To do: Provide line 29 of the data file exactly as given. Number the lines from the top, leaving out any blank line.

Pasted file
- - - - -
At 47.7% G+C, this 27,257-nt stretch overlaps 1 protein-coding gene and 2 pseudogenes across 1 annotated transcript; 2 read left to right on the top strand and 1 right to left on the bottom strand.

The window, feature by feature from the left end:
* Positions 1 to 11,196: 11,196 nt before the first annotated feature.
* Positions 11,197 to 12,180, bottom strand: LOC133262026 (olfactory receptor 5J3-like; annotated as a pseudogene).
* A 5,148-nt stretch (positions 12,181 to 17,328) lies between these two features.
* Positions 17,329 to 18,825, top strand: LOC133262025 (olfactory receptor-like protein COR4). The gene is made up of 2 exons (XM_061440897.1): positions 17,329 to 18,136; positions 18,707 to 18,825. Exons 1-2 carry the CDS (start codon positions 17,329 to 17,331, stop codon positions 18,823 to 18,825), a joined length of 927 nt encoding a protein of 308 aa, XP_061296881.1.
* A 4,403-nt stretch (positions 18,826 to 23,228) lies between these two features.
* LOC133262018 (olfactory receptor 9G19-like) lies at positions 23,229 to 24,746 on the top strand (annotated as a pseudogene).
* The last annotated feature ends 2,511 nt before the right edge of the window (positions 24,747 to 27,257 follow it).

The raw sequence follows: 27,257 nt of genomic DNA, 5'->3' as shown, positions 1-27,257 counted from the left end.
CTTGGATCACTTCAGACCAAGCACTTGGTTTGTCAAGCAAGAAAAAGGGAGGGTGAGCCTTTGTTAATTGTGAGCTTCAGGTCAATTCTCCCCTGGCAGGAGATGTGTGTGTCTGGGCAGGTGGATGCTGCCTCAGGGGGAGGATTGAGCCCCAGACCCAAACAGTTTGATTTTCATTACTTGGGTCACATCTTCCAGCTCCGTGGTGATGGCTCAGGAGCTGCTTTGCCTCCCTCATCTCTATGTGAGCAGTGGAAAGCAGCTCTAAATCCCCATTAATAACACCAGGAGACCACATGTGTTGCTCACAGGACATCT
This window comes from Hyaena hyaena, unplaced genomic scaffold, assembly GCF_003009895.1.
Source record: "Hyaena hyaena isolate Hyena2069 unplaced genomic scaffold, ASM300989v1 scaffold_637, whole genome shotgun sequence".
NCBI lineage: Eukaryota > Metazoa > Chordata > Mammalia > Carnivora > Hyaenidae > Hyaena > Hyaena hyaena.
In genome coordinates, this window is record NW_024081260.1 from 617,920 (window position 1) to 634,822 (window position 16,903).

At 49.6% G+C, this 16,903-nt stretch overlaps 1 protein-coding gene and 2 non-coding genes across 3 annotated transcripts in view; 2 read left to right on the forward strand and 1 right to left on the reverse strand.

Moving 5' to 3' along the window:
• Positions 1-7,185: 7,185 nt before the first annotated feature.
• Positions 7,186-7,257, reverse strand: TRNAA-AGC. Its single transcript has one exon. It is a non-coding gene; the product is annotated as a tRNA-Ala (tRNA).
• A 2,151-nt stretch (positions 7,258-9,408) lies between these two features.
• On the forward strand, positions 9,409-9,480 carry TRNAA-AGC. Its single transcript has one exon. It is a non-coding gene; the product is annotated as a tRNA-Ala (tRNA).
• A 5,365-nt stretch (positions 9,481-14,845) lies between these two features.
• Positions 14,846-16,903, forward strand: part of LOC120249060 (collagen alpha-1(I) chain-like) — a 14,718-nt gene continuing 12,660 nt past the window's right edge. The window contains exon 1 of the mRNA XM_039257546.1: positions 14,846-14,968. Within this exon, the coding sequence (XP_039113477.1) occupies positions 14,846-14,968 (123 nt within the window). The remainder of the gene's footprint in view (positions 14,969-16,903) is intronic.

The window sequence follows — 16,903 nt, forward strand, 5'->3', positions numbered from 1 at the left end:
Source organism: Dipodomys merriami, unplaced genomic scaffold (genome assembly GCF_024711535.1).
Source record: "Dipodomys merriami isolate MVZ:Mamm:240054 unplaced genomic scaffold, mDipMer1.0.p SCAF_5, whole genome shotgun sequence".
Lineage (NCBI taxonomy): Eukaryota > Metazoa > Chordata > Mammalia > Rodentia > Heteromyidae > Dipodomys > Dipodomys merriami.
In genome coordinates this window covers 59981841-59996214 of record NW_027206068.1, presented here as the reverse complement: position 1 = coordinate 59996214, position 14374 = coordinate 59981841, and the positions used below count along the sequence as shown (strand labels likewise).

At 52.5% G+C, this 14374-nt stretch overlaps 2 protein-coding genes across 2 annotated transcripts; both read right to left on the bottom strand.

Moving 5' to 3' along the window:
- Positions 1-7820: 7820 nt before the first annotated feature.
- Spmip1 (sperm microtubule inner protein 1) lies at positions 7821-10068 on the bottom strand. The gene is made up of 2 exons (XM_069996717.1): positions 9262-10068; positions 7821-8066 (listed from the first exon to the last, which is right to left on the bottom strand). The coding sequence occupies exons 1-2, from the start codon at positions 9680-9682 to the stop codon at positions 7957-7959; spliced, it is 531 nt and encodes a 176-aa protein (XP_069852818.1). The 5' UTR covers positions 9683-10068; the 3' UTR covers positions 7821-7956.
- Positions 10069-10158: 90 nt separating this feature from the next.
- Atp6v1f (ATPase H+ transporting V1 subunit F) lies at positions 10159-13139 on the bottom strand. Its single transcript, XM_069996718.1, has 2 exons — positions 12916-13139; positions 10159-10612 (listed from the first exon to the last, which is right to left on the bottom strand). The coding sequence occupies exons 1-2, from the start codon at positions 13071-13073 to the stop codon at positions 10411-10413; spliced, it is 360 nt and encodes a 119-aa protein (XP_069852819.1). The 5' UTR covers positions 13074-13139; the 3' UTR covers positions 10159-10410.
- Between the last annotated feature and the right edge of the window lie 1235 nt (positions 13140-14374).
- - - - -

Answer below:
At 52.5% G+C, this 14374-nt stretch overlaps 2 protein-coding genes across 2 annotated transcripts; both read right to left on the bottom strand.